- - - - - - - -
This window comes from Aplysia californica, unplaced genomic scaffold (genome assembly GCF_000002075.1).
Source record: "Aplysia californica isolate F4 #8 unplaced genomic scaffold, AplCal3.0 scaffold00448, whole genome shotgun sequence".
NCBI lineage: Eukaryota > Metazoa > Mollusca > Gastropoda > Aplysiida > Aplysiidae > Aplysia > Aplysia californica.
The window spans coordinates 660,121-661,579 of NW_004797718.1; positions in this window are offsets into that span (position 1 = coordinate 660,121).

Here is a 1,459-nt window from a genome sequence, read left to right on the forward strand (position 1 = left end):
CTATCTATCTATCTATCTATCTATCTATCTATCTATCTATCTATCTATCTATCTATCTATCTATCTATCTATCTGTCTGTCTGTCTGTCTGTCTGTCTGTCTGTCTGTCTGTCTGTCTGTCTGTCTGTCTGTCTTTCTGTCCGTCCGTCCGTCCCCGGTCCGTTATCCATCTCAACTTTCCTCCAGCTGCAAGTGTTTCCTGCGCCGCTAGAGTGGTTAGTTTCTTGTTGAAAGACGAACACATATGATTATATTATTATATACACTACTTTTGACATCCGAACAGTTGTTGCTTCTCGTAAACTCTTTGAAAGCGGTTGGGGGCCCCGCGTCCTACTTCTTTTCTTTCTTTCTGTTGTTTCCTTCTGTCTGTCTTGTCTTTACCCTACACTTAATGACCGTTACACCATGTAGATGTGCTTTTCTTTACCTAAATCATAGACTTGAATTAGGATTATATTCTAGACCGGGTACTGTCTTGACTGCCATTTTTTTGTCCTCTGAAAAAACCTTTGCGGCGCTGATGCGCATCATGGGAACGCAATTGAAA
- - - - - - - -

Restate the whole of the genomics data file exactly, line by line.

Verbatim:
This window comes from Aplysia californica, unplaced genomic scaffold (genome assembly GCF_000002075.1).
Source record: "Aplysia californica isolate F4 #8 unplaced genomic scaffold, AplCal3.0 scaffold00448, whole genome shotgun sequence".
NCBI lineage: Eukaryota > Metazoa > Mollusca > Gastropoda > Aplysiida > Aplysiidae > Aplysia > Aplysia californica.
The window spans coordinates 660,121-661,579 of NW_004797718.1; positions in this window are offsets into that span (position 1 = coordinate 660,121).

Here is a 1,459-nt window from a genome sequence, read left to right on the forward strand (position 1 = left end):
CTATCTATCTATCTATCTATCTATCTATCTATCTATCTATCTATCTATCTATCTATCTATCTATCTATCTATCTGTCTGTCTGTCTGTCTGTCTGTCTGTCTGTCTGTCTGTCTGTCTGTCTGTCTGTCTGTCTTTCTGTCCGTCCGTCCGTCCCCGGTCCGTTATCCATCTCAACTTTCCTCCAGCTGCAAGTGTTTCCTGCGCCGCTAGAGTGGTTAGTTTCTTGTTGAAAGACGAACACATATGATTATATTATTATATACACTACTTTTGACATCCGAACAGTTGTTGCTTCTCGTAAACTCTTTGAAAGCGGTTGGGGGCCCCGCGTCCTACTTCTTTTCTTTCTTTCTGTTGTTTCCTTCTGTCTGTCTTGTCTTTACCCTACACTTAATGACCGTTACACCATGTAGATGTGCTTTTCTTTACCTAAATCATAGACTTGAATTAGGATTATATTCTAGACCGGGTACTGTCTTGACTGCCATTTTTTTGTCCTCTGAAAAAACCTTTGCGGCGCTGATGCGCATCATGGGAACGCAATTGAAA